In our original ideas for undertaking this collaborative writing project on the importance of blogging while teaching and teaching while blogging we realized that we are committed to blurring the lines and challenging the many binaries we often face when arguing for a pedagogy that includes blogging as one aspect of our teaching. For example the very premise of our dialogue emerges out of the connections we have observed between our research and writing in our personal blogs and our use of teaching with blogs such that neither is distinctly separate, thus we seek to bust that binary. In this way we challenge oppositional thinking and argue the necessity for spaces (like blogs) to play with chronology, and to engage with non-linear thinking. Our use of many different forms of writing (in personal blogs and our teaching blogs) allows us to confront the idea that there is distinction between proper academic writing and blog (or confessional) writing. This distinction does not allow for the complex relationships between all kinds of writing that we engage with and how we ask our students to do the same.

Busting binaries is not always about destroying a binary however. For Sara, as a feminist troublemaker, she likes to rework, distort, or flip them too. In other words, she likes to play with binaries. For Kandace, as a Chicana lesbian feminist, her identities are constantly challenging the notion that binaries hold the “last word.” Because she is often navigating multiple binaries in her life, her commitment to busting binaries lies in teaching students to really think about how binaries/dichotomies do not allow for ideas that lie between them. Together, our goal in challenging, busting, or blurring binaries means a commitment to think about what lies before, between, and beyond the binaries that so often define our lives. Sometimes busting is just that, a need to destroy what often leaves our experiences out, other times it’s about critically examining how those binaries come to be, who upholds these binaries, and creating strategies for deciding what we want to take away from these binaries.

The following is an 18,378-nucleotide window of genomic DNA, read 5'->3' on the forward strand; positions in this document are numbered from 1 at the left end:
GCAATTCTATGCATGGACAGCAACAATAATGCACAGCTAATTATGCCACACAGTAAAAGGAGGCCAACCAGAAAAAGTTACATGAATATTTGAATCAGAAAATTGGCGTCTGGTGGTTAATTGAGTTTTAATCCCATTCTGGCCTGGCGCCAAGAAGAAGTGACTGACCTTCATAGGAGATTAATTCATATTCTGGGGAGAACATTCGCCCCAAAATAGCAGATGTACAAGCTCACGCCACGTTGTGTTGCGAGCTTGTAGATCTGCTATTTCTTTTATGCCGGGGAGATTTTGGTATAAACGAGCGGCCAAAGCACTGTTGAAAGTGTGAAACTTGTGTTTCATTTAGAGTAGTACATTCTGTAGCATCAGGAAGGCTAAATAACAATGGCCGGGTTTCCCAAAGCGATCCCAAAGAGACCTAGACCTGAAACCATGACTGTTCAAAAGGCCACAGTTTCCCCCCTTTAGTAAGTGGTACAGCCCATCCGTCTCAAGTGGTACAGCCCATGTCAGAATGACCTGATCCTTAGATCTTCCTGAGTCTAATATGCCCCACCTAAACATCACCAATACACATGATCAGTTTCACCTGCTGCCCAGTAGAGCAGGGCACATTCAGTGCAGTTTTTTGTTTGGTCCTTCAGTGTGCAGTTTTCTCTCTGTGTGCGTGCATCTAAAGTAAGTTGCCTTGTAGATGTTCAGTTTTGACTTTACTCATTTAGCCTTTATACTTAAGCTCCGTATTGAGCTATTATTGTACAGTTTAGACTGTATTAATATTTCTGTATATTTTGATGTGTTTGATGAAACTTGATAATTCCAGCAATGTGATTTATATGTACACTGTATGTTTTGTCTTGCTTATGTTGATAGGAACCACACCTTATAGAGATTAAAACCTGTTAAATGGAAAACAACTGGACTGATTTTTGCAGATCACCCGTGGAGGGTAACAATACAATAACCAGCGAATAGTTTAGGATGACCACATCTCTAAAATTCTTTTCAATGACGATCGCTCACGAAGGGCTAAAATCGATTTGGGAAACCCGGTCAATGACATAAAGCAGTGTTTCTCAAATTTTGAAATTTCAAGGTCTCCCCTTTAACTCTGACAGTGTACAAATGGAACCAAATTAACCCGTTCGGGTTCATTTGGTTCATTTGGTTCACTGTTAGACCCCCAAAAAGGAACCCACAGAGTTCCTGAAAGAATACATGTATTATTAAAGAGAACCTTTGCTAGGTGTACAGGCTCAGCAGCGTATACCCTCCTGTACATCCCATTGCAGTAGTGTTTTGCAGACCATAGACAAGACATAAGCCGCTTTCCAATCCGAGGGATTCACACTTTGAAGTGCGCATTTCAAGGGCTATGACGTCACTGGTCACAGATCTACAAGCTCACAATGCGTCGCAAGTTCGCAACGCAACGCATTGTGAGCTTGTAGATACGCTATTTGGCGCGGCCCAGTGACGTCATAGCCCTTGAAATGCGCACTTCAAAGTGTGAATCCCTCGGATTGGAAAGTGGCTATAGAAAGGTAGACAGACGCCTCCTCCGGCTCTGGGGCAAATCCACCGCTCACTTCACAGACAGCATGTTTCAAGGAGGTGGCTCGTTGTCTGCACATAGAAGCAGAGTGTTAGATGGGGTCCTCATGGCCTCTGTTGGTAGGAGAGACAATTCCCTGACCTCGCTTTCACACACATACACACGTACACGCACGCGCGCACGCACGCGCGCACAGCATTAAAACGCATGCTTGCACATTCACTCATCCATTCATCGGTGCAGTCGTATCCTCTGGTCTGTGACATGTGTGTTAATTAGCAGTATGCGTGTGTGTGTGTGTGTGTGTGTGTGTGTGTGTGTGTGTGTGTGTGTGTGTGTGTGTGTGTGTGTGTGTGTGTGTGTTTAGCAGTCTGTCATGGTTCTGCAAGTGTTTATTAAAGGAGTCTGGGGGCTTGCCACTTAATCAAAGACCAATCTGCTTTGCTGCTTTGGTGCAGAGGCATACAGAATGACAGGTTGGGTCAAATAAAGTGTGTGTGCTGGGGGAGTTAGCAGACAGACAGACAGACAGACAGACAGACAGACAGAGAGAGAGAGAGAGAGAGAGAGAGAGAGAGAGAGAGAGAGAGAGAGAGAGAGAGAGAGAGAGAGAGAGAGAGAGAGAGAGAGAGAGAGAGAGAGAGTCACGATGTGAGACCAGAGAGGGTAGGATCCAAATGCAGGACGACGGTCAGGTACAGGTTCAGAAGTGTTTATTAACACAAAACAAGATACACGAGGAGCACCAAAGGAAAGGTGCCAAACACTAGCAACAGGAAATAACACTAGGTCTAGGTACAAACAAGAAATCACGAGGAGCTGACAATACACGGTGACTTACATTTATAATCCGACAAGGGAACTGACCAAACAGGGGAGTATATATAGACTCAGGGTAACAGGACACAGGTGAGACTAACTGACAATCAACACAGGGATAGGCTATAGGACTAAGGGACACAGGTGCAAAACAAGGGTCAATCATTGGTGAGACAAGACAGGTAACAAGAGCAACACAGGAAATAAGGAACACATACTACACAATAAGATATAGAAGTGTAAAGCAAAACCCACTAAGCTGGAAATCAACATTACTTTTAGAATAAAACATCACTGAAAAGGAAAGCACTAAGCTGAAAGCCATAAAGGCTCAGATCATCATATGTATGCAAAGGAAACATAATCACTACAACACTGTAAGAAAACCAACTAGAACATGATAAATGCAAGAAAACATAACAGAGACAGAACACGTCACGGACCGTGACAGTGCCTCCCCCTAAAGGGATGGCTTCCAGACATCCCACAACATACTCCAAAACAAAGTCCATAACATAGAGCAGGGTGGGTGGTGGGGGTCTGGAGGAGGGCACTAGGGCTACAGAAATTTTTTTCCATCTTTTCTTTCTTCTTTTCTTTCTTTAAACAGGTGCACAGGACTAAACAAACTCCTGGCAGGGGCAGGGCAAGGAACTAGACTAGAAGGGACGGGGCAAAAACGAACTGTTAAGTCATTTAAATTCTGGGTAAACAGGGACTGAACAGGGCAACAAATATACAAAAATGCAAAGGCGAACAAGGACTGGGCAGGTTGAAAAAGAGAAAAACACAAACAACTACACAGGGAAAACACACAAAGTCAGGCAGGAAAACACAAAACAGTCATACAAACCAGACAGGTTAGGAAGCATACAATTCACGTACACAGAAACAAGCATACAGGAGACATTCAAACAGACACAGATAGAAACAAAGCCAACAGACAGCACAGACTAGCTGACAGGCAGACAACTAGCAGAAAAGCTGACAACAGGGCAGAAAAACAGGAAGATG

For instance, we often find that blogging allows us to challenge the binary between teacher and student as a means to establish authority in the classroom in non-hierarchical ways. We do not wish to totally dissolve the binary that exists between teacher and student but we play with it through blogging by allowing multiple teachers in that space, through modeling assignments alongside our students on our teaching blogs and practicing what we teach on our personal blogs. This allows for both individual voices to emerge alongside practices of creating shared knowledges between or among class members and potentially beyond when a blog is in a public space. Further, we argue that blogging disrupts the binary between public/private exactly in this way, we challenge our students to engage in conversations in a public space that is no longer confined to the private realm of a closed classroom. Our article, dialogues and diablogs engage with these processes through illuminating the complicated relationships between binaries in relation to pedagogy, technology, and authority in our feminist classrooms.

**Add box of all of the binaries we are busting??**

My questions for SLP to consider:

  • For the accessibility section did I leave anything out from our many discussions on accessibility? Did I make sense here in terms of complicating the idea of accessibility as usually only signifying one aspect of access to the interwebs? (Sidenote you do not know how badly I wanted to write “interwebs” in the first paragraph!) Speaking of the first paragraph, do I spend too much time/not enough time on how we’re situating this in other arguments?
  • Ok, similar questions for busting binary – too short? Too long? I feel like we could go on for hours about each binary we’re busting (or not)! Specifically, do we need to say more about what we mean by the public/private binary?
  • You’ll also see the note at the end here – should we include a bullet point list of binaries here along side our definition? Maybe in our list of binaries we could have a brief description by what we mean by each one. What it describes and how we bust it? Is that too much work/space?